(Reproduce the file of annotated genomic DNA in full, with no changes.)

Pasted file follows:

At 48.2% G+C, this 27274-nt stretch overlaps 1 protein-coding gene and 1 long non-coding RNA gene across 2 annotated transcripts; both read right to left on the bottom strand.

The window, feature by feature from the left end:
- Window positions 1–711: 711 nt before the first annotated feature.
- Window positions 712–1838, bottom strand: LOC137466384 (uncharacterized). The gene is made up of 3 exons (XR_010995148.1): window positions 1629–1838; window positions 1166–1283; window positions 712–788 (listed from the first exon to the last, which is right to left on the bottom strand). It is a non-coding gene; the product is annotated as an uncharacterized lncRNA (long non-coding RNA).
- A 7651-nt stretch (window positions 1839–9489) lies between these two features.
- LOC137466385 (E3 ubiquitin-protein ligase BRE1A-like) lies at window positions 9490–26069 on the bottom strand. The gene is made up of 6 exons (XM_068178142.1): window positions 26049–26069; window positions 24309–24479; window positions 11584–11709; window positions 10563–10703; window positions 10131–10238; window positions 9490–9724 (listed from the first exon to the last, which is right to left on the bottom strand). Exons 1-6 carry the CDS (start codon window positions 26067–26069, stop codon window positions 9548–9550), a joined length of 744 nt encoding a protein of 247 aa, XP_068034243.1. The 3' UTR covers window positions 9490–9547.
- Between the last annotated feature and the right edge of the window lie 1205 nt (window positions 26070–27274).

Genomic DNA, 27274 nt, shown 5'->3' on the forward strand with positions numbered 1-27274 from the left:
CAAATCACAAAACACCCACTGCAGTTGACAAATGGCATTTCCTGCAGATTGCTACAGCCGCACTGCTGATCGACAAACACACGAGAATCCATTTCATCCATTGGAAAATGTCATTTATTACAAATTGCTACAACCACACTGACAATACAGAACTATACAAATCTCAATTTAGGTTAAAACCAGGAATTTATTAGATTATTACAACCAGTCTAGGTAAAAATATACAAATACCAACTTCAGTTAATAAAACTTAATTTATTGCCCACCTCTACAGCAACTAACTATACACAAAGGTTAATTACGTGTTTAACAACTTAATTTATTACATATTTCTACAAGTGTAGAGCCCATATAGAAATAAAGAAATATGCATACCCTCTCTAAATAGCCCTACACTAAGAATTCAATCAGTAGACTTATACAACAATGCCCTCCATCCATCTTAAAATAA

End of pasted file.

At 48.2% G+C, this 27274-nt stretch overlaps 1 protein-coding gene and 1 long non-coding RNA gene across 2 annotated transcripts; both read right to left on the bottom strand.

The window, feature by feature from the left end:
- Window positions 1–711: 711 nt before the first annotated feature.
- Window positions 712–1838, bottom strand: LOC137466384 (uncharacterized). The gene is made up of 3 exons (XR_010995148.1): window positions 1629–1838; window positions 1166–1283; window positions 712–788 (listed from the first exon to the last, which is right to left on the bottom strand). It is a non-coding gene; the product is annotated as an uncharacterized lncRNA (long non-coding RNA).
- A 7651-nt stretch (window positions 1839–9489) lies between these two features.
- LOC137466385 (E3 ubiquitin-protein ligase BRE1A-like) lies at window positions 9490–26069 on the bottom strand. The gene is made up of 6 exons (XM_068178142.1): window positions 26049–26069; window positions 24309–24479; window positions 11584–11709; window positions 10563–10703; window positions 10131–10238; window positions 9490–9724 (listed from the first exon to the last, which is right to left on the bottom strand). Exons 1-6 carry the CDS (start codon window positions 26067–26069, stop codon window positions 9548–9550), a joined length of 744 nt encoding a protein of 247 aa, XP_068034243.1. The 3' UTR covers window positions 9490–9547.
- Between the last annotated feature and the right edge of the window lie 1205 nt (window positions 26070–27274).

Genomic DNA, 27274 nt, shown 5'->3' on the forward strand with positions numbered 1-27274 from the left:
CAAATCACAAAACACCCACTGCAGTTGACAAATGGCATTTCCTGCAGATTGCTACAGCCGCACTGCTGATCGACAAACACACGAGAATCCATTTCATCCATTGGAAAATGTCATTTATTACAAATTGCTACAACCACACTGACAATACAGAACTATACAAATCTCAATTTAGGTTAAAACCAGGAATTTATTAGATTATTACAACCAGTCTAGGTAAAAATATACAAATACCAACTTCAGTTAATAAAACTTAATTTATTGCCCACCTCTACAGCAACTAACTATACACAAAGGTTAATTACGTGTTTAACAACTTAATTTATTACATATTTCTACAAGTGTAGAGCCCATATAGAAATAAAGAAATATGCATACCCTCTCTAAATAGCCCTACACTAAGAATTCAATCAGTAGACTTATACAACAATGCCCTCCATCCATCTTAAAATAA